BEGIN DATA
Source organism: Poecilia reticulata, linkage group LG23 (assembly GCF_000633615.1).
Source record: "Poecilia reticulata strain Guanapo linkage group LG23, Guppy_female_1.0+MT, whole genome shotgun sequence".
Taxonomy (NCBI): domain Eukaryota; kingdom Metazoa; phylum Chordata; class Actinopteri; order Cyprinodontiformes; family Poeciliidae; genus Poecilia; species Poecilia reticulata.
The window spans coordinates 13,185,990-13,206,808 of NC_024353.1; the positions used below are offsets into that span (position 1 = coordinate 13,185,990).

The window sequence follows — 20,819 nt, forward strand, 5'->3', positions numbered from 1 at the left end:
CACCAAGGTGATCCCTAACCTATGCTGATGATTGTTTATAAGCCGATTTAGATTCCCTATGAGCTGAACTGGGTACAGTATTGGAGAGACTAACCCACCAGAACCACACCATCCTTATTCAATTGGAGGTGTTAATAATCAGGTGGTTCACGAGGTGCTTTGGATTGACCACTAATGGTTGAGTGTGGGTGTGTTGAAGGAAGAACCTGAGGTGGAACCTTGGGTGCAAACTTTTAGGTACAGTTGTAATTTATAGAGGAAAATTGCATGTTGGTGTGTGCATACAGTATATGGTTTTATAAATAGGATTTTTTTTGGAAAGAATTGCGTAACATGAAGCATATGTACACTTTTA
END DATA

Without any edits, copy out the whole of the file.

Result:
Source organism: Poecilia reticulata, linkage group LG23 (assembly GCF_000633615.1).
Source record: "Poecilia reticulata strain Guanapo linkage group LG23, Guppy_female_1.0+MT, whole genome shotgun sequence".
Taxonomy (NCBI): domain Eukaryota; kingdom Metazoa; phylum Chordata; class Actinopteri; order Cyprinodontiformes; family Poeciliidae; genus Poecilia; species Poecilia reticulata.
The window spans coordinates 13,185,990-13,206,808 of NC_024353.1; the positions used below are offsets into that span (position 1 = coordinate 13,185,990).

The window sequence follows — 20,819 nt, forward strand, 5'->3', positions numbered from 1 at the left end:
CACCAAGGTGATCCCTAACCTATGCTGATGATTGTTTATAAGCCGATTTAGATTCCCTATGAGCTGAACTGGGTACAGTATTGGAGAGACTAACCCACCAGAACCACACCATCCTTATTCAATTGGAGGTGTTAATAATCAGGTGGTTCACGAGGTGCTTTGGATTGACCACTAATGGTTGAGTGTGGGTGTGTTGAAGGAAGAACCTGAGGTGGAACCTTGGGTGCAAACTTTTAGGTACAGTTGTAATTTATAGAGGAAAATTGCATGTTGGTGTGTGCATACAGTATATGGTTTTATAAATAGGATTTTTTTTGGAAAGAATTGCGTAACATGAAGCATATGTACACTTTTA